I’ve been posting a lot of blogs in the last few days in an effort to catch up with a backlog of important or at least interesting cases. Just as I was wrapping up this Quick Hits blog the Sixth Circuit handed down its decision in Brintley v. Aeroquip Credit Union, precipitating the blog’s publication. Subscribers who feel they are being spammed can rest assured the pace of posts will slacken – assuming the pace of ADA and FHA accessibility developments slackens, of course. More
By Richard Hunt in Accessibility Litigation Trends, ADA - serial litigation, ADA Class Actions, ADA Internet, ADA Internet Web, ADA Litigation Procedure, ADA Point of Sale, ADA regulations, ADA rulemaking, ADA Web Access, ADA Website Accessibility Tags: ADA defense, Arbitration, Browsewrap, Clickwrap, Container Store, FHA Defense, Point of Sale, website accessibility
In the last two years the federal courts have had a number of opportunities to find that Title III claims under the ADA are not arbitrable and have declined the invitation. That doesn’t mean these cases are in fact going to arbitration. In every case I found the arbitration agreement was found to be unenforceable on state law grounds, leaving open the possibility of a public policy argument. Nonetheless, I think that a properly written and implemented arbitration clause can force a Title III case into arbitration and give defendants a chance to avoid much of the unnecessary cost of litigation. Here’s why.
The starting point in a discussion of arbitration for civil rights statutes has to be Gilmer v. Interstate/Johnson Lane Corp., 500 U.S. 20, 111 S.Ct. 1647 (1991). In Gilmer the Supreme Court found that claims under the Age Discrimination in Employment Act could be made subject to a valid arbitration agreement, rejecting claims that it was somehow inconsistent with public policy. A few months later Congress passed the Civil Rights Act of 1991, in which, among other things, it affirmed that More
By Richard Hunt in Accessibility Litigation Trends, ADA - drive-by litigation, ADA - serial litigation, ADA - Standing, ADA Attorney's Fees, ADA FHA General, ADA FHA Litigation General, ADA Internet Web, ADA Litigation Procedure, ADA Mootness, ADA Policies, ADA Web Access, ADA Website Accessibility, FHA Reasonable Accommodation, Hospitals, Internet Accessibility, Statute of Limitations Tags: ADA defense, ADA Policies, ADA standing, FHA Defense, HOA litigation, Johnson v Starbucks, Midwest Disability Initiative, Pacific Trial Group, Scott Ferrell, Strojnik, unruh act, website accessibility
The official worst heat-wave ever is now over in both the U.S. and France, but Sirius is still rising just before dawn and nothing has cooled off in the courts. Here are the latest cases on ADA and FHA issues.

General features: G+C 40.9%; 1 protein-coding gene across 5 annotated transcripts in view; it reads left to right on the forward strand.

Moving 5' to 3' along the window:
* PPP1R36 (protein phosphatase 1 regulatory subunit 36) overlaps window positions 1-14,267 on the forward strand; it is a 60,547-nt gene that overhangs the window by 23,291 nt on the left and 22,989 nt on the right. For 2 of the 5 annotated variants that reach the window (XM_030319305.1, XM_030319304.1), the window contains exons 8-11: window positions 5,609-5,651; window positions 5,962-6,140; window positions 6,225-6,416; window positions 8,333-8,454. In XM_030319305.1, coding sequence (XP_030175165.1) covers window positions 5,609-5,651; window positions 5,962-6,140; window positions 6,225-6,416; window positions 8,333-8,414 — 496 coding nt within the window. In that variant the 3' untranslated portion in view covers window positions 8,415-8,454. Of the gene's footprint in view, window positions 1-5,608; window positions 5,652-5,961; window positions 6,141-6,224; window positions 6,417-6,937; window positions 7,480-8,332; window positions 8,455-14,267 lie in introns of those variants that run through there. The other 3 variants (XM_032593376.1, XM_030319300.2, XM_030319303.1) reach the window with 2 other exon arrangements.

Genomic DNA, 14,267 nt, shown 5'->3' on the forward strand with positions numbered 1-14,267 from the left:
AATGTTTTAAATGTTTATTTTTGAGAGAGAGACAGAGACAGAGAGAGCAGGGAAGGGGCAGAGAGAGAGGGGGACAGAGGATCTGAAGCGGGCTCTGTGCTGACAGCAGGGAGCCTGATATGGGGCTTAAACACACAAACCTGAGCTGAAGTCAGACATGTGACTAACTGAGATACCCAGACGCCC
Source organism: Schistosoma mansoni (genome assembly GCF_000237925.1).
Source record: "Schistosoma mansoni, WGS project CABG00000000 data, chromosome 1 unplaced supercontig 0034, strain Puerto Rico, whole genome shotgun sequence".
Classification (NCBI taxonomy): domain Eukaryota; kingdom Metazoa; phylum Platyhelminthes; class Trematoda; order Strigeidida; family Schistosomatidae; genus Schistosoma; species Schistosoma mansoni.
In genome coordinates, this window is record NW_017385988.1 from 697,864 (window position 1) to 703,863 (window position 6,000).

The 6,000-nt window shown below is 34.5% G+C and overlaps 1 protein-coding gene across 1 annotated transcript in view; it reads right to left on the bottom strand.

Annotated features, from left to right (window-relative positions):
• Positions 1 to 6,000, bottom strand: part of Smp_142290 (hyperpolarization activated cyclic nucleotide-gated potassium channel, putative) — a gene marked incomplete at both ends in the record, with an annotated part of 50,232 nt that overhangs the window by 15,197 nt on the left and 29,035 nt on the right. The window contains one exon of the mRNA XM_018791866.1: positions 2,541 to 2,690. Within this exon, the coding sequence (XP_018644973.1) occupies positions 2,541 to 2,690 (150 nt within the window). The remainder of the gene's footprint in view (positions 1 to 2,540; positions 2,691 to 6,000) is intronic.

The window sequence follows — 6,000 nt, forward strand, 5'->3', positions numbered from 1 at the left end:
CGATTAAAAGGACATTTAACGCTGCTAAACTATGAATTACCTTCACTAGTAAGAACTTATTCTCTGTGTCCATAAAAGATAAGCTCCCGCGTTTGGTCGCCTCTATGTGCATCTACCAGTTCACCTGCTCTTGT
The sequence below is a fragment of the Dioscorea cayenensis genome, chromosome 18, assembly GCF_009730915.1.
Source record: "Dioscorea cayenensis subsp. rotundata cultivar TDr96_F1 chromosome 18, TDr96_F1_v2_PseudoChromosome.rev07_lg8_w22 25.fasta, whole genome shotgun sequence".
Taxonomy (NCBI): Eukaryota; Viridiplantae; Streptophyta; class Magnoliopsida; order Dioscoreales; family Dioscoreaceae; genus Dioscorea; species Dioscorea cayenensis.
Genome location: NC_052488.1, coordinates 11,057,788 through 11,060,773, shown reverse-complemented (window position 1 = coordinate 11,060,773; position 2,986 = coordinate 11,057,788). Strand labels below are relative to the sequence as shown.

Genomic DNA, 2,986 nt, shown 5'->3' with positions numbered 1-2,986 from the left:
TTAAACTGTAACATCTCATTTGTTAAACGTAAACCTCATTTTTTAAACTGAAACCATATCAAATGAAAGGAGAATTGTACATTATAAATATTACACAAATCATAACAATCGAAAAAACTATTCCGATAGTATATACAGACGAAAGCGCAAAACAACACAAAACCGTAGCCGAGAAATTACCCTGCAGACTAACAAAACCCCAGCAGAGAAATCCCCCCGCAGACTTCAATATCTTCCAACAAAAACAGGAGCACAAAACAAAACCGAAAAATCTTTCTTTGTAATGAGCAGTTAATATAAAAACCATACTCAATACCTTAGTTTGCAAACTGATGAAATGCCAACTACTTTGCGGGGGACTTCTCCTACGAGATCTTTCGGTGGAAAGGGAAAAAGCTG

HOAs and the FHA
Lau et al v. Honolulu Park Place, AOAO, 2019 WL 3208644 (D. Haw. July 16, 2019) is a kind of short treatise on how the FHA applies to accommodation claims made by parents or others associated with a disabled person. What is surprising is the degree of ignorance or obtuseness shown by the HOA’s counsel in defending the case. Here’s what the Court says:
“Defendants appear to misunderstand the FHA as well as the injury-in-fact requirements of Article III. . . . Only the most obtuse reading of the Complaint could fail to construe the allegations as an injury to the person. . . . But Defendants’ conclusion is only possible when accepting their misrepresented version of what Plaintiffs seek. In other words, it is a straw man of their own creation.
HOAs should remember that the firm handling their assessment collections or dealing with personal injury suits may not have the specialized knowledge necessary for FHA defense. More
By Richard Hunt in Accessibility Litigation Trends, FHA, FHA definition of handicap, FHA design/build litigation, FHA Emotional Support Animals Tags: Auer deference, FHA Defense, FHA reasonable accommodation, Kisor v Wilke
Just last week the Supreme Court took a long hard look at something called “Auer deference” and decided that it would remain the law, but with some strings attached. Kisor v Wilke, No. 18-15 (June 26, 2019). I’ve never once had the occasion to mention Auer deference in this blog or in any brief I’ve filed in disability lawsuits, but the decision could have an impact on future disability rights litigation. In this blog I’ll consider the possible impact on litigation under the Fair Housing Act. In the next I’ll look at what turns out to be the more complex possible effects on litigation under Titles II and III of the ADA. Before I explain why, I should refer anyone interested in a detailed analysis of the decision to William Goren’s blog on the subject here.* More
By Richard Hunt in Accessibility Litigation Trends, ADA - drive-by litigation, ADA - Hotels, ADA - serial litigation, ADA - Standing, ADA Attorney's Fees, ADA Internet, ADA Internet Web, ADA Mootness, ADA Negligence, ADA Policies, ADA Website Accessibility Tags: ADA defense, drive-by lawsuits, FHA Defense, Scott Johnson, serial litigation, Starbucks, Usablenet
All but two of today’s cases are from serial filers, and 7 of 17 are from a single serial filer, Scott Johnson. The fact that serial filers dominate the world of ADA litigation is hardly news; in fact, it would news if an ordinary disabled individual who suffered a real ADA injury filed suit. It is also news that federal judges in the mid-west are showing an increased reluctance to keep cases alive based on dubious standing claims. As Bradley Cooper sings in the latest version of A Star if Born, “Maybe it’s time to let the old ways die.” More